Pitch delivery
  • enthusiasm, engagement, presentation style
  • preparation and organisation of group members
  • management of Q&A (responses to questions and queries)

10 %

Strategic Analysis Report
  • Description of key issues social/environmental impact and circularity, marketing, management team
  • Appropriate financial forecasting
  • Clarity of writing, spelling, grammar

5 %

Q&A contribution
  • Contribution towards analyses of other group pitches


Tips: o Use the universal pitch deck http://www.pollenizer.com/universal-startup-pitch-deck/ o Go to pitching competitions (Friday afternoons at Fishburners or the UTS Hatchery): http://fishburners.org or http://www.uts.edu.au/current- students/opportunities/hatchery/overview – they use the universal pitch deck! Yes, its real! o You can take the position of being members of a start-up and pitching to the board, or as colleagues within the firm who have found a new start up to pitch. o Clearly identify the problem you are solving or issue you are addressing. o Pitching your ideas and projects is a skill necessary for entrepreneurs seeking angel financing, but also for those within firms where you must sell your projects and strategies (i.e. making a business case) to senior management or shareholders. o Develop a unique way of communicating what is most important in the industry or market, particularly using your own new graphs, tables, or diagrams. o The Background Report is a supporting document (that can show your depth of research and analysis, and insights that cannot fit on to your slides). Please note this is NOT a business plan.

Assessment Task 3: Final Report (Individual) (30%) – Experiential Open Innovation and Co- creation Due Sunday 10 June week 12 (on UTS Online by 23:59) Background

The concept of open innovation (Chesbrough, 2003) has developed in concert with the advent of new online technologies that have facilitated this approach (Howe, 2008). There are three emerging models of crowd sourced innovation or co-creation:

  1. Crowdsourced competition – involves soliciting ideas or solutions from a wide range of contributors (Afuah and Tucci, 2012; Jeppesen and Lakhani, 2010). For example, the Innocentive platform (http://www.innocentive.com/)
  2. Community-based competition – some firms have developed dedicated online communities as part of online competitions, where contributors may interact with each other. For example, Threadless (www.threadless.com), Local Motors (www.localmotors.com), OpenIDEO (www.openideo.com)
  3. Open source co-innovation is what some describe as the ideal type of co-created value in use. Here the product or service is created by the users for the users. It is both open in the process of the creation of the service and open in the outcome. Examples of open source co-innovation, the most open of the open-innovation approaches include Linux operating system and also Wikipedia (Boudreau and Lakhani, 2009).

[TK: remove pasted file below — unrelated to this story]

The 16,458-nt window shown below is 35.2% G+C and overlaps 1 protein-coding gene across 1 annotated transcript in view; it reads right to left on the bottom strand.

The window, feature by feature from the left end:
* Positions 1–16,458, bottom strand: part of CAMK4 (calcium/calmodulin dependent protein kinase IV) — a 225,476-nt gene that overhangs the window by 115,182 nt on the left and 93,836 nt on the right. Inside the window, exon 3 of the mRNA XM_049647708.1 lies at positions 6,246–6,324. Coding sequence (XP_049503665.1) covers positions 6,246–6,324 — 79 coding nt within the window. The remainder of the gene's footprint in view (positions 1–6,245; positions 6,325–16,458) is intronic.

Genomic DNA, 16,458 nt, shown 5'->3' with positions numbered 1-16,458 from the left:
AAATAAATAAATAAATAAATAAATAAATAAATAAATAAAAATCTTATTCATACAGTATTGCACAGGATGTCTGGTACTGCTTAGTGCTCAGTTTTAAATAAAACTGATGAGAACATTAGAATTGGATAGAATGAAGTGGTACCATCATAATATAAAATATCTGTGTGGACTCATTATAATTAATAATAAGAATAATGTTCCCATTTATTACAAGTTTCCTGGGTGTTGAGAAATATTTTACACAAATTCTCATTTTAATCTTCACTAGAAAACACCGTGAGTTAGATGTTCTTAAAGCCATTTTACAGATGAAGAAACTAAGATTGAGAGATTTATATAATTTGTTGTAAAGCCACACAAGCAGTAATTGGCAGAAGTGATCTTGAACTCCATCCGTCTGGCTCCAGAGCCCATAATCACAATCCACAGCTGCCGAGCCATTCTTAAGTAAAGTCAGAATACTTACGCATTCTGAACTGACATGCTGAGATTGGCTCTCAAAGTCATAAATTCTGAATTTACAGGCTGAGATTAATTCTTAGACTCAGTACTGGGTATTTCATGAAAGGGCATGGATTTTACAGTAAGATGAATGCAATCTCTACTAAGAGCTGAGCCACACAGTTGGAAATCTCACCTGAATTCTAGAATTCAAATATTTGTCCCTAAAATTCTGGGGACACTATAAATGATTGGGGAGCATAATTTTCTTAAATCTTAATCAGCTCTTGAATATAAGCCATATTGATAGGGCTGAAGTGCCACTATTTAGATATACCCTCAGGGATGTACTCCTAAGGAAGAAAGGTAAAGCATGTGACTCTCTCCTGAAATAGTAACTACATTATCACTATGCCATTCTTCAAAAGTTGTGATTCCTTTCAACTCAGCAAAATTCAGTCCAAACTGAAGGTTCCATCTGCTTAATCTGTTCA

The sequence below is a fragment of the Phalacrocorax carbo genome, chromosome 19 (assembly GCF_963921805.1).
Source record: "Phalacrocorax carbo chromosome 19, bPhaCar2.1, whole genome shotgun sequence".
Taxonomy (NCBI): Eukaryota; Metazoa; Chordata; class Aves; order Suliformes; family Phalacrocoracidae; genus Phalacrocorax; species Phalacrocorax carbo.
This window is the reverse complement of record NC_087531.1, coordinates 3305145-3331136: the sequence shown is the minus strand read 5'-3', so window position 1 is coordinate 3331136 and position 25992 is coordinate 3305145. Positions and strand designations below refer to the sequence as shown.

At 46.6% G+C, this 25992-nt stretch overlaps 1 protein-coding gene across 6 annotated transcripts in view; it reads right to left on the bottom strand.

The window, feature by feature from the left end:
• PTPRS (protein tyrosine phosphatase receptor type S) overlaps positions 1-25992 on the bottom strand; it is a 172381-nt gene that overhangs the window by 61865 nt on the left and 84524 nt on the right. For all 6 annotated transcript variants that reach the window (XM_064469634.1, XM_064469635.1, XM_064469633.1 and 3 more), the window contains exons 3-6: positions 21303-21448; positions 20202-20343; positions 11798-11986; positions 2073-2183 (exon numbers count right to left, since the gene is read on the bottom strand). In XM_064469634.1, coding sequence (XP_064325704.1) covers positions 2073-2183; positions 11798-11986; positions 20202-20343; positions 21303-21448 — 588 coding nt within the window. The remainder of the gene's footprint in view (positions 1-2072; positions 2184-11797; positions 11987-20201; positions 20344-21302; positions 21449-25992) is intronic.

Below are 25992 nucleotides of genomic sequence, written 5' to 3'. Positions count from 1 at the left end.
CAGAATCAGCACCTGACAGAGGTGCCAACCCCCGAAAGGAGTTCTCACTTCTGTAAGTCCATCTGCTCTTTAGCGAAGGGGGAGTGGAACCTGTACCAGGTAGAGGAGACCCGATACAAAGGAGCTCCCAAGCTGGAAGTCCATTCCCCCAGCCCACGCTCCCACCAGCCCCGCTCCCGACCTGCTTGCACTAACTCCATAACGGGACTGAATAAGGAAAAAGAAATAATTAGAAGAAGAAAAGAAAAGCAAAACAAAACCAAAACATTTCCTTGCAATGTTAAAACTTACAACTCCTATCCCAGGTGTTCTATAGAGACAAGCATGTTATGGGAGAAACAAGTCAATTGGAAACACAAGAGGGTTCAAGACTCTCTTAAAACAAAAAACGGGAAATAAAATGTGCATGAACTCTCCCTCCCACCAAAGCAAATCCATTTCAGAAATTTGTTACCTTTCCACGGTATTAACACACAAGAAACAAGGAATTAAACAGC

In the last decade, open innovation practices have increasingly attracted research and practitioner interest. Pedersen (2010) outlines a number of empirical studies that have demonstrated the relevance of open innovation techniques (e.g. Huston and Sakkab, 2006, Rohrbeck and Hoelzle 2009; Dodgson and Gann 2006; Chesbrough and Crowther 2006) yet others have found varied results regarding the relationship between open innovation and firm performance, thereby concluding that evidence is inconclusive regarding the effectiveness of open innovation techniques. Furthermore as Chen et al (2011) outline, the shift towards openness fundamentally changes value creation in the business model. These types of open innovation and open co-innovation challenge some of the basic tenets of traditional business innovation strategy, especially the need to have ownership over the resources that are applied to create new value (Chesbrough and Appleyard 2007).


Your task is to participate in an online open innovation platform. You are to participate in the process over the duration of the semester and produce a report and analysis based on your experience, the strengths and weaknesses of these platforms, and open and co-innovation more broadly. You are now a researcher.

Your report is to be no more than 1500 words. You need to demonstrate an understanding of open innovation and co-innovation, document your real participation and engagement, and based on your experience and readings, reflect on the implications for organisations such as firm strategy, performance, idea generation, business models, intellectual property protection etc. It will be important to engage several times over the course of the semester i.e. you can see what the public think of your contributions, or follow another participant over time to provide a valuable report on how this process works and its impact. PLEASE NOTE: You will not be able to produce a high quality reflection and report by visiting a website in Week 10!